Bridging Disciplinary Boundaries (January 11 - 14, 2007)

Saturday, January 13, 2007: 4:00 PM-5:45 PM
Seacliff B (Hyatt Regency San Francisco)
The Client-Provider Relationship in Serious Mental Illness: Honing in on the Perspective and Role of the Case Manager
Organizer:Beth Angell, PhD, University of Chicago
Reconciling Expectations: How Case Managers Make Sense of Their Relationship with Their Clients
Patrice M. Gammon, MSS, Leslie Alexander, PhD, Page Walker Buck, MSS
Conceptualizing and Measuring the Case Management Relationship from the Provider Perspective: From Grounded Theory to Instrument Development
Beth Angell, PhD, Colleen Mahoney, MA
The Impact of Provider Attribution Characteristics on the Quality of the Client-Provider Relationship
Colleen Mahoney, MA, Beth Angell, PhD
Abstract Text:
Research suggests that the client-provider relationship may mediate the outcome of case management interventions for people with serious mental illness (SMI). In addition, surveys that assess important aspects of services from the perspectives of consumers with SMI indicate that relationships with providers are consistently identified as critical. Based on these developments, scholars in psychiatric rehabilitation have called for increased attention to the client-provider relationship as a vehicle for change, as a complement or counterpart to the contemporary focus on evidence-based practices. Since relationships have always been recognized as central to the effectiveness of social casework, social work research is well positioned to contribute to the pursuit of knowledge about the development and importance of the case management relationship in SMI.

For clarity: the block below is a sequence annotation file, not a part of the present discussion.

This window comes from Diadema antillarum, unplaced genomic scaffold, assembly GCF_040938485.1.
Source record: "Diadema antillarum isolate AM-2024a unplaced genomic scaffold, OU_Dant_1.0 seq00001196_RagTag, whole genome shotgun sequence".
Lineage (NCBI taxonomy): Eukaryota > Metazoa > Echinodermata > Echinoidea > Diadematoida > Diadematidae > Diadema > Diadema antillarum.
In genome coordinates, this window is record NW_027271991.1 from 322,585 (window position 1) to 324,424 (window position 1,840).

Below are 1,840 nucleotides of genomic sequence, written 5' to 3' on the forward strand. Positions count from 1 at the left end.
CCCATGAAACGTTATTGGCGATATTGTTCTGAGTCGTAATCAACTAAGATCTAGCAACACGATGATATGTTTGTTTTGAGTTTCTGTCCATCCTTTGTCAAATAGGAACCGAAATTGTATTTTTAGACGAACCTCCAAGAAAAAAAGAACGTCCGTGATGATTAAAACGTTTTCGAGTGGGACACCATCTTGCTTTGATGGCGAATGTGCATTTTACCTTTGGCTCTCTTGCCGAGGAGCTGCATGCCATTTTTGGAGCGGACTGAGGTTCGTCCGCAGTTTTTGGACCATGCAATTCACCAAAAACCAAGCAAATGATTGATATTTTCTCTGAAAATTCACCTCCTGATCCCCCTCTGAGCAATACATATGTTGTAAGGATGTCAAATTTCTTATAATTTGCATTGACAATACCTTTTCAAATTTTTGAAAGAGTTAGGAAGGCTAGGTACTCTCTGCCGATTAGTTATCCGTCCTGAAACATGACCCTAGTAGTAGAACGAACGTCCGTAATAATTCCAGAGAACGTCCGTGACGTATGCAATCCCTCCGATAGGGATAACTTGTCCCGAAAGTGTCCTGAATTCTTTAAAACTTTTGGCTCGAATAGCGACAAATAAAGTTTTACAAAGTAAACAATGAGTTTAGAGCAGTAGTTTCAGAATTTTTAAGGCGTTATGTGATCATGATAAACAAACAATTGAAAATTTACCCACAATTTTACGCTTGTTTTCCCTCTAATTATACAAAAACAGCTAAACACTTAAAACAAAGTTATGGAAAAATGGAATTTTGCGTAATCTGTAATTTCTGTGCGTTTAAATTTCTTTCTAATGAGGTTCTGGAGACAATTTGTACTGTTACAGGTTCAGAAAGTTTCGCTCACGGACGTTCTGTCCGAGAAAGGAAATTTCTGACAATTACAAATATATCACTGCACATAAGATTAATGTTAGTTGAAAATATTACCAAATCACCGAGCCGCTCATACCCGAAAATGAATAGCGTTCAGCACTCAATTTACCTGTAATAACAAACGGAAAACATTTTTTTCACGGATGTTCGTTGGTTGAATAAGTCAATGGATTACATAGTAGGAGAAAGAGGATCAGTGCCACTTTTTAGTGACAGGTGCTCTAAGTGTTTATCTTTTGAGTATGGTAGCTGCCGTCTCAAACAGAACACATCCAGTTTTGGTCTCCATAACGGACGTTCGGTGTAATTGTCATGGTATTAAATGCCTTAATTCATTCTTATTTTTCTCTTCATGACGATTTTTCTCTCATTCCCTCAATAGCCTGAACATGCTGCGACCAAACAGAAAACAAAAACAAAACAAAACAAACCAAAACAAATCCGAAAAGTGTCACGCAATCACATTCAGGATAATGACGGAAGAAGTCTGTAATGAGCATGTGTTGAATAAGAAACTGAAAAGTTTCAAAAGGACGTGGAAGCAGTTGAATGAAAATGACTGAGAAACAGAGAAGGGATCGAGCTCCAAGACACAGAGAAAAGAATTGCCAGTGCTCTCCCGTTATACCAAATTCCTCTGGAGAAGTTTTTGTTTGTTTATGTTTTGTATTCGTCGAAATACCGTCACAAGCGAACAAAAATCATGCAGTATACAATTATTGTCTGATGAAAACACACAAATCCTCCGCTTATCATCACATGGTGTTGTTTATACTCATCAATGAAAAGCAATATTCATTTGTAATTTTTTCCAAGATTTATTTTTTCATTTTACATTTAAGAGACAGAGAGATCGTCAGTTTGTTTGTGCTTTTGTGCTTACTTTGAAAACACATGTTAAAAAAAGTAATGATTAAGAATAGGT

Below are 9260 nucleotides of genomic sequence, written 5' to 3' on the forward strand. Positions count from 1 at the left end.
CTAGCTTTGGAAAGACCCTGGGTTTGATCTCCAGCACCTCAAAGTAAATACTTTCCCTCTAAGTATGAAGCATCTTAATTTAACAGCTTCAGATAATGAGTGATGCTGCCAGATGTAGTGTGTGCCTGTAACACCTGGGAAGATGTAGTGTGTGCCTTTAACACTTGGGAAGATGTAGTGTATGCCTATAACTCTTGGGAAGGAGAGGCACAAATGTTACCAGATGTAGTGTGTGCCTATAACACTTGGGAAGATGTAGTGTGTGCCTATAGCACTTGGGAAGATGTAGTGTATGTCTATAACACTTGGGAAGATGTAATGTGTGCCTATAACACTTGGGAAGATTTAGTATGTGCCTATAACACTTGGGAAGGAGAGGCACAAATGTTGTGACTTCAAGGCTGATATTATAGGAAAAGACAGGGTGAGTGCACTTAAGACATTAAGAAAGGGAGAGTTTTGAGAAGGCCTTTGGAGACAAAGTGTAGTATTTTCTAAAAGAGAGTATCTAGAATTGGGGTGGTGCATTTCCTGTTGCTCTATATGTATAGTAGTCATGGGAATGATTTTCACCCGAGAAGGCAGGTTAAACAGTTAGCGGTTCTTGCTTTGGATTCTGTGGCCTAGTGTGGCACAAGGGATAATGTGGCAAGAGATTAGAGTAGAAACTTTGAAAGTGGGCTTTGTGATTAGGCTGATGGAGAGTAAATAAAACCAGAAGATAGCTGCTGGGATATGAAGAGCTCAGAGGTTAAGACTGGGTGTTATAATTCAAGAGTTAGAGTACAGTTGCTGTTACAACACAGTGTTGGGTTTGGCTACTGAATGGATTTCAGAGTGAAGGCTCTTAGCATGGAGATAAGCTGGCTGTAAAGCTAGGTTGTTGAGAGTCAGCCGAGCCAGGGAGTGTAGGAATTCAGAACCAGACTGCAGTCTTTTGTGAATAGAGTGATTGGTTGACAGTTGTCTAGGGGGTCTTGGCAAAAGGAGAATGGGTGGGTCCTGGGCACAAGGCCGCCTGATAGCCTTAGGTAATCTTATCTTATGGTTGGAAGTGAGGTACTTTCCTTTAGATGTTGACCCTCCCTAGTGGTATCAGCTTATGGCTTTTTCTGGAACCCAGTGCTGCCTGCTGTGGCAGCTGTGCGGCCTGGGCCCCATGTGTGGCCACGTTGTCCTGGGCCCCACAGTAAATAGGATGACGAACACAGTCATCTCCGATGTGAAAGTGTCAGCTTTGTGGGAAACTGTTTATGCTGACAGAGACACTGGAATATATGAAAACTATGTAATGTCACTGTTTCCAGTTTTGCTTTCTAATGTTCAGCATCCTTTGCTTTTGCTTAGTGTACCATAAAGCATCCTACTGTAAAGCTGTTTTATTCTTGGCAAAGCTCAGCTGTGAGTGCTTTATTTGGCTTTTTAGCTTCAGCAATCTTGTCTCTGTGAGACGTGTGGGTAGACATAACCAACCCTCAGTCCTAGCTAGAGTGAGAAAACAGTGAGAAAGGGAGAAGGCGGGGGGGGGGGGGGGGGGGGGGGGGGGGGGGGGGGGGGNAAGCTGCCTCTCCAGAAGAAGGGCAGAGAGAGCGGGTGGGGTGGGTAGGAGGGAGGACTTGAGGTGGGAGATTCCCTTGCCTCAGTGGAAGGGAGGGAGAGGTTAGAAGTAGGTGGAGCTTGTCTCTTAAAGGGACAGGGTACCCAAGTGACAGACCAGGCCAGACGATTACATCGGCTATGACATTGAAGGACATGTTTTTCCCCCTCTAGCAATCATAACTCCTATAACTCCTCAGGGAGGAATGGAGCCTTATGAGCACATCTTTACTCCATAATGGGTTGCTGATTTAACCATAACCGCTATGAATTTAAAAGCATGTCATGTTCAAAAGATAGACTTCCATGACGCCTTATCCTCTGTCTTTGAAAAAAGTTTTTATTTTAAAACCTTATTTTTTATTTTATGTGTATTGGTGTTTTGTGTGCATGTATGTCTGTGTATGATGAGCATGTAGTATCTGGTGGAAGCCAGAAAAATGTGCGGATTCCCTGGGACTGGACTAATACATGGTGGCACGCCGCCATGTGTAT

In this symposium, we propose that research on the case management relationship may be enriched by honing in on the nature and contribution of the case manager perspective. That is, most previous studies focus almost exclusively on the contribution of client-level characteristics, such as psychiatric symptoms and client demographics, in predicting the client-provider relationship. Such a focus may potentially lead to an overemphasis on client pathology and consequent underattention to characteristics and behaviors of providers that may also differentiate high and low quality case management relationships.

The symposium brings together findings from three studies of the case management relationship that employ innovative approaches to the study of the provider contribution. The first paper takes as point of departure a finding of low congruence between client and provider-reported alliance (consistent with several previous studies) and uses a qualitative approach to explore areas of convergence and divergence between client and case manager perspectives. As the findings highlight, case managers and clients possess unique perspectives on the relationship which should be taken into account in both research and practice. The second paper follows upon this theme by presenting a grounded theory study of the ways that case managers conceptualize the client-provider relationship in assertive community treatment. The study finds that the key dimensions discussed by case managers are not well assessed by existing instruments, and thus, the paper details the use of this conceptualization in the development of a new instrument to measure the relationship from the case manager perspective. The third paper examines the contribution of the case manager's clinical reasoning processes to the relationship as perceived by clients. Findings show that when case managers think about the problem of medication nonadherence in a differentiated manner (as opposed to a more simplistic reasoning style), their clients report both a stronger positive relationship valence (e.g., more liking and trust) and a less negative relationship valence (e.g., less conflict and resentment).

As a set, the papers exemplify novel conceptual and methodological approaches to the study of the case management relationship. Taken together, the studies identify that the provider's contribution to the relationship is distinct from that of the client, and therefore warrants further study. These findings also carry important implications for the training of case management practitioners.

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